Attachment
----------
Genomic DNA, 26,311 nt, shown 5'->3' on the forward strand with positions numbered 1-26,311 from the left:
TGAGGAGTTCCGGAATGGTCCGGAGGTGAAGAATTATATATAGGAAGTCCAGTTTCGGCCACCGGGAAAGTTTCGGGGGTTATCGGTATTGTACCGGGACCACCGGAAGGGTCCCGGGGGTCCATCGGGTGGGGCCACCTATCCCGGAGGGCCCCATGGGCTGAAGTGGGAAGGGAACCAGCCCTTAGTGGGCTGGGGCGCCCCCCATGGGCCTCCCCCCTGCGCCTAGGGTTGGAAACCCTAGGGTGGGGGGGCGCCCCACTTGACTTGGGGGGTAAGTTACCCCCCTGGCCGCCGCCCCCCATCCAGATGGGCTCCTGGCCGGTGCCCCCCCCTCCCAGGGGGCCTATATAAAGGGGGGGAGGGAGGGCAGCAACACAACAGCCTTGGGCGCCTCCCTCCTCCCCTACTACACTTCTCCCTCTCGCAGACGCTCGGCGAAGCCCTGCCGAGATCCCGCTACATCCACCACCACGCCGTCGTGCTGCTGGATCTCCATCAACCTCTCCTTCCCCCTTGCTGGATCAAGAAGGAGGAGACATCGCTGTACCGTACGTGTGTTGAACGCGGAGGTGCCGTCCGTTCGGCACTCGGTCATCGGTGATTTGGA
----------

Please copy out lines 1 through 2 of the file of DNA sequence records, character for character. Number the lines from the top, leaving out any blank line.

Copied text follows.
Genomic DNA, 26,311 nt, shown 5'->3' on the forward strand with positions numbered 1-26,311 from the left:
TGAGGAGTTCCGGAATGGTCCGGAGGTGAAGAATTATATATAGGAAGTCCAGTTTCGGCCACCGGGAAAGTTTCGGGGGTTATCGGTATTGTACCGGGACCACCGGAAGGGTCCCGGGGGTCCATCGGGTGGGGCCACCTATCCCGGAGGGCCCCATGGGCTGAAGTGGGAAGGGAACCAGCCCTTAGTGGGCTGGGGCGCCCCCCATGGGCCTCCCCCCTGCGCCTAGGGTTGGAAACCCTAGGGTGGGGGGGCGCCCCACTTGACTTGGGGGGTAAGTTACCCCCCTGGCCGCCGCCCCCCATCCAGATGGGCTCCTGGCCGGTGCCCCCCCCTCCCAGGGGGCCTATATAAAGGGGGGGAGGGAGGGCAGCAACACAACAGCCTTGGGCGCCTCCCTCCTCCCCTACTACACTTCTCCCTCTCGCAGACGCTCGGCGAAGCCCTGCCGAGATCCCGCTACATCCACCACCACGCCGTCGTGCTGCTGGATCTCCATCAACCTCTCCTTCCCCCTTGCTGGATCAAGAAGGAGGAGACATCGCTGTACCGTACGTGTGTTGAACGCGGAGGTGCCGTCCGTTCGGCACTCGGTCATCGGTGATTTGGA